i alos agree the suspense for the hotel rrom was over done.  I thought you were gonna see some crazy shit when the camera moved around
Title: I just saw Hard Eight for the first time
Post by: Finn on December 02, 2003, 02:55:58 PM
I thought the scene in the hotel room was really authentic. I totally believed that these characters would have their breakdowns at this point. They started to fall apart but eventually came back together again.
Title: I just saw Hard Eight for the first time
Post by: kotte on December 02, 2003, 03:06:50 PM
Quote from: Sydney
I thought the scene in the hotel room was really authentic. I totally believed that these characters would have their breakdowns at this point. They started to fall apart but eventually came back together again.


It's really well acted and well written. In my eyes the problem is how PTA chose to reveal the "suprise". There's a build-up that doesn't really pay off. They way it builds, he basically have us thinking there's a decapitated 10 year old on the bed. Not an unconscious man.

EDIT: In the commentary he tells us about an audience that basically shouted "SHOW US!". They must have been awfully disappointed.

Don't think I don't like the movie. It's amazing!
Title: I just saw Hard Eight for the first time
Post by: Gamblour. on December 02, 2003, 03:25:04 PM
Quote from: kotte


EDIT: In the commentary he tells us about an audience that basically shouted "SHOW US!". They must have been awfully disappointed.


Show us what?
Title: I just saw Hard Eight for the first time
Post by: Banky on December 02, 2003, 03:27:12 PM
its definantly not amazing
Title: I just saw Hard Eight for the first time
Post by: coffeebeetle on December 02, 2003, 03:32:29 PM
Quote
And just for the record, the last shot means everything and stands on it's own.


Well said.  It sums up his character and the life that character has lead up to that point.  That last shot, as cheesy as this may sound, clinched the film for me.  I just thought: "Films don't get much better than this."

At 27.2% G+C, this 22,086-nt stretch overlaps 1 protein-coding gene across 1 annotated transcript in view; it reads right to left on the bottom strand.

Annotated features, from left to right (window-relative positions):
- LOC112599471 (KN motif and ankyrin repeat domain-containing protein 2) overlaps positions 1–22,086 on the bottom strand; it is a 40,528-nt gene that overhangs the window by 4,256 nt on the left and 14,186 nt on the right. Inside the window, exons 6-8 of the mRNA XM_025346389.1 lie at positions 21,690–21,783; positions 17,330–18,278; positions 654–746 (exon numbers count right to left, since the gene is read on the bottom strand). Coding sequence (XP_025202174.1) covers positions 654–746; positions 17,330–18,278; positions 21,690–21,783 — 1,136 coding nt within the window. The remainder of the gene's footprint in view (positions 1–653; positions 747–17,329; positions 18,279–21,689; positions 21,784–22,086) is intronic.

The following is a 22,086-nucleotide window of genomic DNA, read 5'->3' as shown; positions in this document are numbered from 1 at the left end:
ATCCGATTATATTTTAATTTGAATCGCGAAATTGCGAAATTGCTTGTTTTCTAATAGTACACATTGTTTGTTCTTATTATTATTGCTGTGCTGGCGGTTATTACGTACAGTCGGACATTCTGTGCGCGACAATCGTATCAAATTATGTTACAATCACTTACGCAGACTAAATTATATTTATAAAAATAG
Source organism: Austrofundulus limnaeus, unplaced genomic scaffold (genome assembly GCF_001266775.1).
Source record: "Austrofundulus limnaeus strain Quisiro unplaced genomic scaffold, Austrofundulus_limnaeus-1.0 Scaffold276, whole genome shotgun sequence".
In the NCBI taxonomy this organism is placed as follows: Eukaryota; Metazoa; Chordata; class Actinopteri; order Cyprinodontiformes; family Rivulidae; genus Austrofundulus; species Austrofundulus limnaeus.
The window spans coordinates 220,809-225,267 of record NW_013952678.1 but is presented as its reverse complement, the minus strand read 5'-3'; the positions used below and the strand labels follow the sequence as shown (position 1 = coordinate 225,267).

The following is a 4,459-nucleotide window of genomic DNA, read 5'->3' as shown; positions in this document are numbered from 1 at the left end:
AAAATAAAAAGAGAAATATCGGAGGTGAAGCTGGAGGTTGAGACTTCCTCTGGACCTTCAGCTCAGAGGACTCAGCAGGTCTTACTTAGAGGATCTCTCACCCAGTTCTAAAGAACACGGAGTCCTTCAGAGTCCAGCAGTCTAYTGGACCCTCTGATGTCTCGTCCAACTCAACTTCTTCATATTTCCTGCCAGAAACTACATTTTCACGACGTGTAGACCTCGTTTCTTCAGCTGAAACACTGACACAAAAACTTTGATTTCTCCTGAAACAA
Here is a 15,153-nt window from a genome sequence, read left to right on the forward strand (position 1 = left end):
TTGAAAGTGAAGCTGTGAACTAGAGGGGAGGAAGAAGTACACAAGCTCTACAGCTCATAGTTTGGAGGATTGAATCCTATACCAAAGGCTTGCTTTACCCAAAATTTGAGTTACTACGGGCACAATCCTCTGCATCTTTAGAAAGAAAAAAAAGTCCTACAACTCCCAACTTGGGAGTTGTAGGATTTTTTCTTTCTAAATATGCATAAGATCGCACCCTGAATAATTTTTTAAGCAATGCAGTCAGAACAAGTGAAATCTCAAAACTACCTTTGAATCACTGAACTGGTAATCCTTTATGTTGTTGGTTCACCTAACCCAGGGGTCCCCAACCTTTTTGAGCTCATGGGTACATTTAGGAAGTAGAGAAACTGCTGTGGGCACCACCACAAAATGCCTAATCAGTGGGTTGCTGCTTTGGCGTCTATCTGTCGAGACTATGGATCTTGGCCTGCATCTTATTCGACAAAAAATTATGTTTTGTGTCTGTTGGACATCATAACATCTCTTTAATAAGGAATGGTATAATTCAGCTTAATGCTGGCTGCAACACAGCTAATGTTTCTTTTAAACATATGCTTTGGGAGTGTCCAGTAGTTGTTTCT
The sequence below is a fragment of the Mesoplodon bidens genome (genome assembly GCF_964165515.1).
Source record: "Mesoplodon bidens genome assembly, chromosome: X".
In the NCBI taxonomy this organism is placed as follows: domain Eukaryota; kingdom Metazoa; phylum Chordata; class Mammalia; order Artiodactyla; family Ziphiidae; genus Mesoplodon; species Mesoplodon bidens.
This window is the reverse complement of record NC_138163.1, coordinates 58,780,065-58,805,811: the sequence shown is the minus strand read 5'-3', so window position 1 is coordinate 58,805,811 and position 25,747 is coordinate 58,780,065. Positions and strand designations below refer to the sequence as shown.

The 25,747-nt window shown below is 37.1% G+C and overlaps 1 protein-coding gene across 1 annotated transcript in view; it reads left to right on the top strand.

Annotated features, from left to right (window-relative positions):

Title: I just saw Hard Eight for the first time
Post by: kotte on December 02, 2003, 03:34:55 PM
Quote from: Gamblor the Manwhore
Quote from: kotte


EDIT: In the commentary he tells us about an audience that basically shouted "SHOW US!". They must have been awfully disappointed.



Show us what?
What PTA's hiding when PBH enters the hotel room. You know when he talks to an upset John C.
Title: I just saw Hard Eight for the first time
Post by: coffeebeetle on December 02, 2003, 03:38:17 PM
Quote
he basically have us thinking there's a decapitated 10 year old on the bed. Not an unconscious man.


I disagree.  I think the buildup was perfect...how else was John supposed to react when his "father-figure" shows up to see what sort of trouble his surrogate son's gotten into?  And did you honestly think that these characters were capable of something so heineous as decapitating a 10 year old?
Title: I just saw Hard Eight for the first time
Post by: kotte on December 02, 2003, 03:41:39 PM
Quote from: coffeebeetle
And did you honestly think that these characters were capable of something so heineous as decapitating a 10 year old?


A joke.

I just didn't agree with the build up.
Title: I just saw Hard Eight for the first time
Post by: coffeebeetle on December 02, 2003, 03:46:29 PM
K  :)
Title: I just saw Hard Eight for the first time
Post by: meatball on December 02, 2003, 05:44:15 PM
The "TWO YEARS LATER" threw me off right when I was getting into it.

The commentary by Philip Baker Hall is one of my favorite commentaries. He's a very smart guy, and knows how to talk.
Title: I just saw Hard Eight for the first time
Post by: kotte on December 02, 2003, 05:59:02 PM
I have to admit, I bought it for the commentary. Now I'm glad I did because it's an awesome movie.

The "...years later" thing is seldome done well. It often feels misplaced.

But I guess, sometimes there is nowhere around it.